Been busier than usual on other fronts, so reading and writing have been on a downward curve. Most of the professional writing I’ve done in the last few days has been patchwork-ish - hurriedly put together lists, little reportage pieces here and there - not the kind of stuff I put up here. Plus I’m feeling very lazy and it occurs to me that for once it might be interesting to spend a week or so just doing things without writing about them immediately afterwards. Hence decline in blogging.
Cinefan reminder: it started today, though for some reason the “opening film” is tomorrow evening. The schedule is up on the official site now, also downloadable in PDF format.
R.I.P. Syd Barrett. The man is at the centre of one of rock music’s greatest “what ifs”: what sort of a band would Pink Floyd have become if he had retained his sanity for even a few years more? It’s so pointless asking these questions, but it’s also such fun. Here's a fine profile from the Observer.
Also, a tip to anyone who’s ever been fanatical about cricket (or about any other sport. Or, I’m tempted to add, about anything): pick up Soumya Bhattacharya’s You Must Like Cricket? Memoirs of an Indian Cricket Fan. Very enjoyable book about three decades in the life of a cricket obsessive. (The sub-title is misleading: Bhattacharya isn’t just any “cricket fan”. He’s the sort who, when asked when his daughter was born, answers, “Um, well...the year India beat Australia after following on. Laxman’s double, you know.” Later, he interrupts the handycam filming of her first attempts at walking because of a rerun of a rerun of a minor landmark in a Tendulkar innings. He knows he’s too far gone, he’s aware that he’s been disappointed by the Indian team more often than not, but he can’t help it, and he doesn’t want to help it. This is obsession at its purest.)
What I most enjoyed about You Must Like Cricket? is how the writing style approximates the enthusiasm of a frenzied fan who can’t wait to share his opinions and experiences - Bhattacharya moves from one memory or anecdote to another, breaks the flow of a passage by putting in a lengthy observation in parentheses; and it works. The effect is that of the author sitting in front of you, relating stories, opinionating, gesticulating wildly, all without pausing for breath. This is very unselfconsciousness writing: whether he’s explaining how he simulated the sound of clapping and roaring inside a stadium when he was role-playing as a child, or recounting how he and his friends quietened a group of rowdy north Indians on a train by producing a radio while a match was on: “[it was like] those films in which explorers win over tribes by showing them colourful trinkets”. Or telling a woman at a party that he is more interested in the Indian team’s progress in South Africa than in the Gujarat riots.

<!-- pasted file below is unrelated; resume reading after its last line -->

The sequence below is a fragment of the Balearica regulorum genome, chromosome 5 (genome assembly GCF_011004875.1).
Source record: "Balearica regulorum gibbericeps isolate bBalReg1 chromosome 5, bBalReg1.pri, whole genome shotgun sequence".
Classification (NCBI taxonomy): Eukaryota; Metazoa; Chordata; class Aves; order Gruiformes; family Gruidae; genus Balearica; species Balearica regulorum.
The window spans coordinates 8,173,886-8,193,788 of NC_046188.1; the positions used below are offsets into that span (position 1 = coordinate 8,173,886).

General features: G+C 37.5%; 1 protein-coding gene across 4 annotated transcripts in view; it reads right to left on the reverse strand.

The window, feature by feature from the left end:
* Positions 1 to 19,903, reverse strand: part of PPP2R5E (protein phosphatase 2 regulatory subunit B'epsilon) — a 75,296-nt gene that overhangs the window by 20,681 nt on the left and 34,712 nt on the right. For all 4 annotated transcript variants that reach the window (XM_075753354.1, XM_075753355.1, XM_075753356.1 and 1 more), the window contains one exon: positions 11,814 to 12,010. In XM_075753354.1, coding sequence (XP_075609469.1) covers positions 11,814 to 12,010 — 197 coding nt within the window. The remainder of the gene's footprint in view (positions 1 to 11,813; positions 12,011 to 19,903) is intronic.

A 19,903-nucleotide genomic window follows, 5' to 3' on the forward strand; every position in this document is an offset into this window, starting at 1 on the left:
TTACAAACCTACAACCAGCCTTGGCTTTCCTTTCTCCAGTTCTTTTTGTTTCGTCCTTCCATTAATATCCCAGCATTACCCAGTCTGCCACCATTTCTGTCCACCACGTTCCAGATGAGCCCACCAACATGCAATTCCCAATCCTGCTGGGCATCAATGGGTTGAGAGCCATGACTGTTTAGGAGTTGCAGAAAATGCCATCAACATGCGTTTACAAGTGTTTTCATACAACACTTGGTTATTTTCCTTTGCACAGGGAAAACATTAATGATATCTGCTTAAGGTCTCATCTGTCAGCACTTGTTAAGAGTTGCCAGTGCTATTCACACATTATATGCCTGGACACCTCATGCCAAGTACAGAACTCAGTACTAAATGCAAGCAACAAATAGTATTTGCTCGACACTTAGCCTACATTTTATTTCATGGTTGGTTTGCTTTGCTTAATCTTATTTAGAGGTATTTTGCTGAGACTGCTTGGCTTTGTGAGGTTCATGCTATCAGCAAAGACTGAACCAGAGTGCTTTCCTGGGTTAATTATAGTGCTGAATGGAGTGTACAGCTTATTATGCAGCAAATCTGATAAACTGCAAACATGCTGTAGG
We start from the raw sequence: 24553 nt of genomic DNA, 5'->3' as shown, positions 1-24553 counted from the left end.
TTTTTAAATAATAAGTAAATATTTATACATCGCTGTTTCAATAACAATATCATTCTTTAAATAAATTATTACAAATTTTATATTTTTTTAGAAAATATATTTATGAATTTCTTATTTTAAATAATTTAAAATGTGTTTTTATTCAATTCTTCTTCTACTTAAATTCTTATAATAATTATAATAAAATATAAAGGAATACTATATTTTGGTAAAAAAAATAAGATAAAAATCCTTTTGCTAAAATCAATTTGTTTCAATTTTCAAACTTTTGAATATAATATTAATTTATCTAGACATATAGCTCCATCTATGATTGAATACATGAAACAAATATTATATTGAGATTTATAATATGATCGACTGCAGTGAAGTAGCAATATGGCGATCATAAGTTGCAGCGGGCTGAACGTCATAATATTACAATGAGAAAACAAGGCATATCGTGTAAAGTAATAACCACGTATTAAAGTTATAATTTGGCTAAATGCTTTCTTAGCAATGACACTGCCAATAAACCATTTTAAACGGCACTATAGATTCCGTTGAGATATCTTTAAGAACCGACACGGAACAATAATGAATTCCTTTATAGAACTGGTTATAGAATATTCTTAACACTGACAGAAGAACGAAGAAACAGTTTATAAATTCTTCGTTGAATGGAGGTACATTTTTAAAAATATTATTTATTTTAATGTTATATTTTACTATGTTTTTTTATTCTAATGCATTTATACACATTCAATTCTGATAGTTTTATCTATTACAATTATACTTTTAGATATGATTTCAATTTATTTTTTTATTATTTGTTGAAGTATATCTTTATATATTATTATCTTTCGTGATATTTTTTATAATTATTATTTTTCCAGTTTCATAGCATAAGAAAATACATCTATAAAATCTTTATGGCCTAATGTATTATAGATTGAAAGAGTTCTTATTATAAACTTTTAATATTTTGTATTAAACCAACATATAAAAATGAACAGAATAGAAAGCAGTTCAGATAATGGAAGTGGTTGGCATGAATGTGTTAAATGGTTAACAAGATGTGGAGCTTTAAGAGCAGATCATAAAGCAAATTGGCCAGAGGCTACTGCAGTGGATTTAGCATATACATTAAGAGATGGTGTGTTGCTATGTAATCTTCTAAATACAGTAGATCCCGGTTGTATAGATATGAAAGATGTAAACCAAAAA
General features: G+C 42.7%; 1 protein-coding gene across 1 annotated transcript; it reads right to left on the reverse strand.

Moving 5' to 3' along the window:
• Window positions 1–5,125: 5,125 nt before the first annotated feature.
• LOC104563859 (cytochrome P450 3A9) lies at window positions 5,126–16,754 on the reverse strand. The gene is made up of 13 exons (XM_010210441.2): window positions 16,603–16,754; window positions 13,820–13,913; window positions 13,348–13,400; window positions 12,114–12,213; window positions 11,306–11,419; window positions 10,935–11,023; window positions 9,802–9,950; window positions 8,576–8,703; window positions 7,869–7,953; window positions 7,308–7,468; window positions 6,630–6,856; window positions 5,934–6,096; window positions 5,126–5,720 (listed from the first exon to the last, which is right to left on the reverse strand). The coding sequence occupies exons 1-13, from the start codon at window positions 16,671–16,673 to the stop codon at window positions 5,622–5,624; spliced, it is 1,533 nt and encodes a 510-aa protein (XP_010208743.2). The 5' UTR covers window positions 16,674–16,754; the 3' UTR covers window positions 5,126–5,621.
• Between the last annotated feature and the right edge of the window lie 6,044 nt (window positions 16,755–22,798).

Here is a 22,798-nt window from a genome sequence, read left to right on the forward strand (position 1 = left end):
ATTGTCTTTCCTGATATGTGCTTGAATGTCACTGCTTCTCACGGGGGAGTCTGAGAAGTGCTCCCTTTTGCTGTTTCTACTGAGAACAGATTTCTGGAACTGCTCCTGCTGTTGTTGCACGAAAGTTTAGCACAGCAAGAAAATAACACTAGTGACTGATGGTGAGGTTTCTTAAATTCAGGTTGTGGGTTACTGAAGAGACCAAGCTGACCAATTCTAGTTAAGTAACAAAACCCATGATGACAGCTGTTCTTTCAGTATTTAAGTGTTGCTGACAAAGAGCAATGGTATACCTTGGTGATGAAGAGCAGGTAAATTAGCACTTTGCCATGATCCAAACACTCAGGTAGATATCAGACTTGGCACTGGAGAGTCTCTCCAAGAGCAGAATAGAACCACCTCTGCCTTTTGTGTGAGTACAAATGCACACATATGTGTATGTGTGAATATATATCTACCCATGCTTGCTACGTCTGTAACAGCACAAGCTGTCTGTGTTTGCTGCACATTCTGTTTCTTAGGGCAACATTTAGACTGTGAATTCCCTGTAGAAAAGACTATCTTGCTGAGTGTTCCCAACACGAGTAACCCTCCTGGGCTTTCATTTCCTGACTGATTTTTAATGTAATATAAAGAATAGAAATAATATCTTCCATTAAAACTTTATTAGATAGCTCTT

Despite the freeflowing style, there is a cursory attempt at structure. Bhattacharya starts with his initiation into the game as a five-year-old living in England, watching Wadekar’s team humiliated in the summer of 1974 and bemused by his parents’ reactions to the Indian loss; then moves on to his growing years in the small town of Bankura, where radio commentary was the only avenue of entertainment; his first genuine hero G R Viswanath, who stirs in him the partisan protectiveness that most sports fans know only too well (he admits to being pleased by Gavaskar’s failures in the 1983 World Cup because everyone in his family preferred Gavaskar to Viswanath). And this is only the beginning of a long (and continuing) odyssey. “Cricket gives me a sense of time,” he writes, “I tend to think of every major event in my life in terms of something that happened on a cricket pitch...the truth is, it is the only way in which I can remember anything at all.”